Photo by Heather Middleton
By Joel Hall
High amounts of sentimentality, coupled with a healthy dose of superstition, contributed to many of the customs associated with funerals, and mourning rituals, that are still practiced today.
The "Victorian Mourning" exhibit, on display this month at Stately Oaks Plantation in Jonesboro, explores the unique traditions surrounding mourning during the Victorian era, and how they relate to modern traditions.
Throughout the month of August, Stately Oaks will be decorated to reflect the strict customs a Victorian-era family would need to follow in order to "mourn well." Clothing pieces, stationery, coffins, hair accessories, and keepsakes will be on display, with docents providing detailed information about the significance, and historical context, of the items.
Kay Dreyer, curator of the exhibit, said many of America's modern mourning traditions were established during the reign of Queen Victoria, who went into 40 years of self-imposed isolation and mourning following the death of her husband, Prince Albert. Throughout the 19th Century, the British and Americans took their cues from Victoria, making mourning one of America's first big businesses, she said.
"Mourning clothes for ladies were really the first ready-made, off-the-rack clothes that you could buy," Dreyer said. "She [Queen Victoria] was the leader of the most powerful country in the world and especially, if you were wealthy, you wanted to emulate her.
"Victorians could accept death, but they couldn't accept not being mourned well. You had to decorate your house a certain way. There was mourning stationary ... the thickness of the border signified the deepness of mourning."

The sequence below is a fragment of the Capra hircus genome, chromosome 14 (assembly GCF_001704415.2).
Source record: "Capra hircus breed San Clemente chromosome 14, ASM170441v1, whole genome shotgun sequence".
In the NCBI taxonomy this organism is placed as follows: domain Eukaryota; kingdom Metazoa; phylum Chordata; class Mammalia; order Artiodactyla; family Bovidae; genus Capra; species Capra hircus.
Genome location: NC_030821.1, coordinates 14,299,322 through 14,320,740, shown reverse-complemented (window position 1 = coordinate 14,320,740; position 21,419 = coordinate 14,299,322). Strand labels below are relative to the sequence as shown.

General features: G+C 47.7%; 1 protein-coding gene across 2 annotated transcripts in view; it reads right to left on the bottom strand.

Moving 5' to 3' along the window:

The exhibit includes mourning stationary, veils, public attire, postcards, hairpins, purses, gloves, and jewelry items -- all of which would be worn by men, and especially ladies, during their time of mourning. She said a woman who lost her husband was expected to shy away from society and mourn for a period of two and a half years, according to Victorian customs.
The exhibit also examines the significance that flowers and food played in Victorian-era funerals, as well as many of the actions following death that were customary, such as sending out all of ones' correspondence on black-bordered stationary. New to the exhibit this year is an entire section dedicated to the burial traditions of slaves and African Americans during the Victorian era, such as placing seashells on top of graves, in hopes of preserving the spirit of the person for all eternity.
Also covered in the exhibit, are the strange and superstitious customs of the period, such as: Covering mirrors with black draping to prevent the rare glimpse of spirits; carrying bodies out the door feet first to prevent the dead from dragging the living into the land of the dead; preserving ones' tears in bottles; making jewelry out of the hair of departed lovers and wearing them as keepsakes; and burying the dead with a bell attached to their wrist to alert surface dwellers that a grave mistake was made.
"The bell was on the surface and attached to the wrist of the dead," said Stately Oaks Docent Jan Turner. "If the person rang the bell, it would mean you are not dead. 'Dead ringer' and 'saved by the bell,' that is where we get those sayings. I think it [the exhibit] helps explain, in a way, why we do things."
Dreyer said the Victorian Mourning exhibit, a tradition of Stately Oaks for more than 10 years, is one of its most popular programs, attracting 500 visitors from 13 countries and 38 states last year.
Tours of the exhibit will be given until Aug. 31, Mondays through Saturdays, from 10 a.m., to 3 p.m. The cost is $12 for adults, $9 for seniors, $3 for children, ages 5 to 11, and free for children under 5. For more information, call (770) 473-0197.